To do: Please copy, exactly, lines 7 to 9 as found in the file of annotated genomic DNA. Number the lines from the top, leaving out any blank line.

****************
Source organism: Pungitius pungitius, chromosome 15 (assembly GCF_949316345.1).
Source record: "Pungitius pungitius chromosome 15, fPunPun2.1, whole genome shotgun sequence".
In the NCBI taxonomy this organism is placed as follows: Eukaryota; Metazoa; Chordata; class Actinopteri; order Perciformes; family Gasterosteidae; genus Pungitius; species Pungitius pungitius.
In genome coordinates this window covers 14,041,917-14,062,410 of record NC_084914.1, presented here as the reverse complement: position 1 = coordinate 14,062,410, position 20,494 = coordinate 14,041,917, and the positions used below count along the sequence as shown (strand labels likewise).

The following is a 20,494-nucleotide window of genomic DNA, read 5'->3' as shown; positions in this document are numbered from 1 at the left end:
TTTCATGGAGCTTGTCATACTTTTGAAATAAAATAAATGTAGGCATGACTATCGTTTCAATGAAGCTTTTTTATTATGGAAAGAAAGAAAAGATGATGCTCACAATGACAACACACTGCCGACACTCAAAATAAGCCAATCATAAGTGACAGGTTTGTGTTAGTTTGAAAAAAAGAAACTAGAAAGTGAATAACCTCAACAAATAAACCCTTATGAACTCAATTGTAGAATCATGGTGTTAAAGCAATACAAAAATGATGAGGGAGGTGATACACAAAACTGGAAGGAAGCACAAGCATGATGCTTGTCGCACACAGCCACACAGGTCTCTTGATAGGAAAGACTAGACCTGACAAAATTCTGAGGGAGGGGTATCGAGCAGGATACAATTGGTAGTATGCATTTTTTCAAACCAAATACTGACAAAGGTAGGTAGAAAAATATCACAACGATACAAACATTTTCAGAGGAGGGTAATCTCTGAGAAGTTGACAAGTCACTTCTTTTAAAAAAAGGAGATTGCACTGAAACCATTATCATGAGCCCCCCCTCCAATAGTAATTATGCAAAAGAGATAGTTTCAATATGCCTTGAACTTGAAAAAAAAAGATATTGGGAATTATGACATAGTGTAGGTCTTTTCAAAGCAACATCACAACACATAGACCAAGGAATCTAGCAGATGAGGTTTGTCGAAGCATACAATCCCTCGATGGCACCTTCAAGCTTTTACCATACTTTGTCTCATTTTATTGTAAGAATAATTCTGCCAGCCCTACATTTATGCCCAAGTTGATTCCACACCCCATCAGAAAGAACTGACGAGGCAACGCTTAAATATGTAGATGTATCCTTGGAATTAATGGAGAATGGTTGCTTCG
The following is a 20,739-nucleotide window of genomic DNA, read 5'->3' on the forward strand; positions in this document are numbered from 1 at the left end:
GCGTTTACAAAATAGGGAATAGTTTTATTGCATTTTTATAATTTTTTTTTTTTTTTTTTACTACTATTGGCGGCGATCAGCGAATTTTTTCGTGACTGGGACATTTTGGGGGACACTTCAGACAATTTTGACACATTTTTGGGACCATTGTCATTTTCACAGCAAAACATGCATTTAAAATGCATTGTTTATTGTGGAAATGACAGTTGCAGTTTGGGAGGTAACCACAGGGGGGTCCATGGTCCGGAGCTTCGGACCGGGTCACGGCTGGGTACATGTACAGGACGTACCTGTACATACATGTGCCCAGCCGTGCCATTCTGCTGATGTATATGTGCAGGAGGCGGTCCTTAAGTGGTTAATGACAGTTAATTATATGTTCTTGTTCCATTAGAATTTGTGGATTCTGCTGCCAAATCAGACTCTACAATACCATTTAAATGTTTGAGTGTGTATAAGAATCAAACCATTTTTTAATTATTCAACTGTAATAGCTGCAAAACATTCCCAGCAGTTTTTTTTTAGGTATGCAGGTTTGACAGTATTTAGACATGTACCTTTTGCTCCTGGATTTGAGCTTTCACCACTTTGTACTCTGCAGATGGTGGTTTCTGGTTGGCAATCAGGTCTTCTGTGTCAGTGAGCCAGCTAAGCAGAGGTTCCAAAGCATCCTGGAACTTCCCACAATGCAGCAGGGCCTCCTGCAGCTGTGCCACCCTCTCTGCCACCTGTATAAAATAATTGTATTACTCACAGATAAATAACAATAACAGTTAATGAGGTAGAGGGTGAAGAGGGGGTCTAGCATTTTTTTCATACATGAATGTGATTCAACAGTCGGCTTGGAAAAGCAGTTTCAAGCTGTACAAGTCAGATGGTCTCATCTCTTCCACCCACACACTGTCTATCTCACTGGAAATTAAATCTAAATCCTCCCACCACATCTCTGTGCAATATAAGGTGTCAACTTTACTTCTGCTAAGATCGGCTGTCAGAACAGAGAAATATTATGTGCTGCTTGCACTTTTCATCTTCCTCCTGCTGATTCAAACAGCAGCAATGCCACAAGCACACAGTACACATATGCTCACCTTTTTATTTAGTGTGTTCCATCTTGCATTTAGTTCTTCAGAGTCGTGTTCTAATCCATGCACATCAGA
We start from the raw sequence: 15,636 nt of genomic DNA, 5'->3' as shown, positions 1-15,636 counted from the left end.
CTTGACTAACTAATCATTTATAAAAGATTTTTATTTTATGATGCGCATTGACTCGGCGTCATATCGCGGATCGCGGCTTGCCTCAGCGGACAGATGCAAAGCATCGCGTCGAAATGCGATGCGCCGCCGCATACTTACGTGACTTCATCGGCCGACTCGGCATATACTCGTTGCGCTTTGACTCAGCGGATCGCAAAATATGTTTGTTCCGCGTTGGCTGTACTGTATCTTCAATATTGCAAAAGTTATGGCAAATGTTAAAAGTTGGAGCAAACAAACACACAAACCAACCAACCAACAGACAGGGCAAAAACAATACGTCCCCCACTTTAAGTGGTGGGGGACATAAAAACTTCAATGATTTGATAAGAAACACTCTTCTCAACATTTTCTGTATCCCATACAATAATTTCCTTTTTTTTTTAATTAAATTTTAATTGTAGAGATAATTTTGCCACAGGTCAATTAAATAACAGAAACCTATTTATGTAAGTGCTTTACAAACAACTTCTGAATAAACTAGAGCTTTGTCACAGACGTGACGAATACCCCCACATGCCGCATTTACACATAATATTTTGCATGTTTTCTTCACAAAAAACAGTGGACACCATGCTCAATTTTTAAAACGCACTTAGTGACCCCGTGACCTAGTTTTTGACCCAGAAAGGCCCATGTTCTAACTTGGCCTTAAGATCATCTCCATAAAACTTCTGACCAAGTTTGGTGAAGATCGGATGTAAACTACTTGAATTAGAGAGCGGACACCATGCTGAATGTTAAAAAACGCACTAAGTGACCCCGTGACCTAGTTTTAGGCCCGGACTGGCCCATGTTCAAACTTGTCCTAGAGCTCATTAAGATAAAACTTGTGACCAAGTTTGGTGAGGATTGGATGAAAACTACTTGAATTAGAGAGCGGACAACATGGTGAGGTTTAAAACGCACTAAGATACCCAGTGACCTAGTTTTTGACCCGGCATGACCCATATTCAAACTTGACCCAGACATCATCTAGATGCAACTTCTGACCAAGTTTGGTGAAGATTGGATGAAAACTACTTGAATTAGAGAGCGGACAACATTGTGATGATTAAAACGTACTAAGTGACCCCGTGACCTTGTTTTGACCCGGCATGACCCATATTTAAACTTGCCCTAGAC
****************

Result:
The following is a 20,739-nucleotide window of genomic DNA, read 5'->3' on the forward strand; positions in this document are numbered from 1 at the left end:
GCGTTTACAAAATAGGGAATAGTTTTATTGCATTTTTATAATTTTTTTTTTTTTTTTTTACTACTATTGGCGGCGATCAGCGAATTTTTTCGTGACTGGGACATTTTGGGGGACACTTCAGACAATTTTGACACATTTTTGGGACCATTGTCATTTTCACAGCAAAACATGCATTTAAAATGCATTGTTTATTGTGGAAATGACAGTTGCAGTTTGGGAGGTAACCACAGGGGGGTCCATGGTCCGGAGCTTCGGACCGGGTCACGGCTGGGTACATGTACAGGACGTACCTGTACATACATGTGCCCAGCCGTGCCATTCTGCTGATGTATATGTGCAGGAGGCGGTCCTTAAGTGGTTAATGACAGTTAATTATATGTTCTTGTTCCATTAGAATTTGTGGATTCTGCTGCCAAATCAGACTCTACAATACCATTTAAATGTTTGAGTGTGTATAAGAATCAAACCATTTTTTAATTATTCAACTGTAATAGCTGCAAAACATTCCCAGCAGTTTTTTTTTAGGTATGCAGGTTTGACAGTATTTAGACATGTACCTTTTGCTCCTGGATTTGAGCTTTCACCACTTTGTACTCTGCAGATGGTGGTTTCTGGTTGGCAATCAGGTCTTCTGTGTCAGTGAGCCAGCTAAGCAGAGGTTCCAAAGCATCCTGGAACTTCCCACAATGCAGCAGGGCCTCCTGCAGCTGTGCCACCCTCTCTGCCACCTGTATAAAATAATTGTATTACTCACAGATAAATAACAATAACAGTTAATGAGGTAGAGGGTGAAGAGGGGGTCTAGCATTTTTTTCATACATGAATGTGATTCAACAGTCGGCTTGGAAAAGCAGTTTCAAGCTGTACAAGTCAGATGGTCTCATCTCTTCCACCCACACACTGTCTATCTCACTGGAAATTAAATCTAAATCCTCCCACCACATCTCTGTGCAATATAAGGTGTCAACTTTACTTCTGCTAAGATCGGCTGTCAGAACAGAGAAATATTATGTGCTGCTTGCACTTTTCATCTTCCTCCTGCTGATTCAAACAGCAGCAATGCCACAAGCACACAGTACACATATGCTCACCTTTTTATTTAGTGTGTTCCATCTTGCATTTAGTTCTTCAGAGTCGTGTTCTAATCCATGCACATCAGA
We start from the raw sequence: 15,636 nt of genomic DNA, 5'->3' as shown, positions 1-15,636 counted from the left end.